Block Sky bid, risk jobs warns Murdoch Jr.

Blocking News Corporation’s bid to take over BSkyB could “jeopardise” jobs, according to the chief executive of News Corp in Europe and Asia, James Murdoch.

Speaking at a conference in Barcelona, Murdoch junior rejected concerns that News Corp’s takeover of the pay-tv operator would harm media plurality in the UK.

Murdoch, making his first comments since business secretary Vince Cable charged Ofcom with determining the effect the buyout will have on the UK media landscape, said that the government “needs to assess the benefits of having a digital TV business that is a world leader centred in the UK with all the things that it brings versus potentially jeopardising an £8bn investment in the UK with a prolonged plurality process”.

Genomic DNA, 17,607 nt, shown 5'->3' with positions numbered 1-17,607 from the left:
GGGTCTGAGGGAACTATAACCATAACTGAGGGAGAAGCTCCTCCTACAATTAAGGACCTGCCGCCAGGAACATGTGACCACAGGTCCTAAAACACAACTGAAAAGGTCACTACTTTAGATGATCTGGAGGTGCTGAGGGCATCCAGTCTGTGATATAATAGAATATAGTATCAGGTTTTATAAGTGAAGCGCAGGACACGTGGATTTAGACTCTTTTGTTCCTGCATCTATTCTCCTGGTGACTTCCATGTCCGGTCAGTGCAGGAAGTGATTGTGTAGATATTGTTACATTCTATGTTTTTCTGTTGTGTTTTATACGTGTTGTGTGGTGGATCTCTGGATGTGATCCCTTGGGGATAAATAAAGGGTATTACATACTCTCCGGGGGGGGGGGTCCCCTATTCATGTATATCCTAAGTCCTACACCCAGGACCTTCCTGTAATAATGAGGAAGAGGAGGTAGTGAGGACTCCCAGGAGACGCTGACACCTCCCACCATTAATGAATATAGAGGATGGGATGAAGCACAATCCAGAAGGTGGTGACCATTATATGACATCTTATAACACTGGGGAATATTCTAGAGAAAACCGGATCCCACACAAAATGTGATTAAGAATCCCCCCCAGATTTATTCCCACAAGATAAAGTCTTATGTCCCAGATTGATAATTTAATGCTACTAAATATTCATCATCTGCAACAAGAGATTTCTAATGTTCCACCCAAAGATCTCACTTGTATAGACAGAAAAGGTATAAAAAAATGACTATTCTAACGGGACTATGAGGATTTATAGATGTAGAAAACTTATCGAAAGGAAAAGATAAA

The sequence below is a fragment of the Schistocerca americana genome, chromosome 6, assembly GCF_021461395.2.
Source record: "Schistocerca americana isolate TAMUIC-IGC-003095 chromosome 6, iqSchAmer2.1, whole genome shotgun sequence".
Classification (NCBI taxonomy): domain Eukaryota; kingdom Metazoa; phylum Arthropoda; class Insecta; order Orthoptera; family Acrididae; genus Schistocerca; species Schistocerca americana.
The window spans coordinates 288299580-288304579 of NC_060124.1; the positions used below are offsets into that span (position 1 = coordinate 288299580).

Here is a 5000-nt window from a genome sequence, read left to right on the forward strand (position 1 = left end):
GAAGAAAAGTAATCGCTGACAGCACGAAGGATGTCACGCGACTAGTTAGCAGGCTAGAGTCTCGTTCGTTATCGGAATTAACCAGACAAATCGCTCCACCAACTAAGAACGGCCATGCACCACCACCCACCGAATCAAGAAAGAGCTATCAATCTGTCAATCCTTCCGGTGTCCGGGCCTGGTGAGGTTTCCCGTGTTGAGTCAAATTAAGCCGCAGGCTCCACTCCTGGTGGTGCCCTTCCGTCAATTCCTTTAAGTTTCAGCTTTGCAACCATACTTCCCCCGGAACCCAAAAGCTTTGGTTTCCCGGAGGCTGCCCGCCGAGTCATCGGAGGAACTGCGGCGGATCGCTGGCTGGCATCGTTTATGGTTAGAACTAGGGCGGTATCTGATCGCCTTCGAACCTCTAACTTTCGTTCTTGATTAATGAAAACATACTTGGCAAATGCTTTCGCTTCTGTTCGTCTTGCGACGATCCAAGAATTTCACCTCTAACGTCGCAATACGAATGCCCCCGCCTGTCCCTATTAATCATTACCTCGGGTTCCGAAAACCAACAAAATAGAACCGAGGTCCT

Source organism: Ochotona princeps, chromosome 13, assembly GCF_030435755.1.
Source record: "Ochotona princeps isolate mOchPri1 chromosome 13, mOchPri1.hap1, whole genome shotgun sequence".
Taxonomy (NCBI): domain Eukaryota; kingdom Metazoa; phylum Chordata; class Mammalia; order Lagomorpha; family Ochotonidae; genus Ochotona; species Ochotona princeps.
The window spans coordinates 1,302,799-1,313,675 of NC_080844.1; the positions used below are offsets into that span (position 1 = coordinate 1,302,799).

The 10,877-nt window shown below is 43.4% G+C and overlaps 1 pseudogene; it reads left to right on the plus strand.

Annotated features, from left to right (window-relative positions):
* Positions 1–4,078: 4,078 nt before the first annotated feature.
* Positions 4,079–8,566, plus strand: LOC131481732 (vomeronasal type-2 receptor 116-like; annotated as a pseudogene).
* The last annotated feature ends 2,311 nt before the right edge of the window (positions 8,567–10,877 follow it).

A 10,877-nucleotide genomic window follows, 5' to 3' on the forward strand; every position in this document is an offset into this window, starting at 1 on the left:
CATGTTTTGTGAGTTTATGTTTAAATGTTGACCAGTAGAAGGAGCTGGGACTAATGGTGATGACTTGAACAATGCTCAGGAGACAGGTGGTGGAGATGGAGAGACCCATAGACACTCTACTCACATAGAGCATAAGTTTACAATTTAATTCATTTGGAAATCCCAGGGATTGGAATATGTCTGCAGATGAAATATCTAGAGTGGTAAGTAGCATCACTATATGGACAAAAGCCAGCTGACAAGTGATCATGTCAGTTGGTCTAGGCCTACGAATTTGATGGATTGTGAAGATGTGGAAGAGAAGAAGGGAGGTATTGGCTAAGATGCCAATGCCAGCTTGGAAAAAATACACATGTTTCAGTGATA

Citing the economic crisis the UK is currently facing, he reminded the government that “jobs, innovation and skills are really at a premium”.

Labelling News Corp a “world champion” of digital innovation, and hinting to the 30,000 jobs the corporation provides, Murdoch was not coy in claiming that the company is “at the epicentre of digital journalism transformation today”.

The jobs argument is unlikely to sway the UK media’s vehement opposition to the plans. Last month media companies across the UK – including BT, Guardian Media Group and the owners of the Daily Mail and Daily Telegraph – took a united stand against the proposed takeover, warning that the move could give Rupert Murdoch’s corporation a dangerous amount of power and influence in the UK.

Ofcom has until the 31 December to determine whether the takeover will be referred to the Competition Commission, which could block the buy-out altogether.




“Before we all sink into a slough of digital dystopian despair, it might be worth considering this: is this a sign of the strength, not weakness, of revelatory journalism in the digital age?”

Charlie Beckett, director of POLIS at the London School of Economics, reacts to news that the UK government forced the Guardian into destroying hard drives that contained information leaked by Edward Snowden.

(Source: POLIS)


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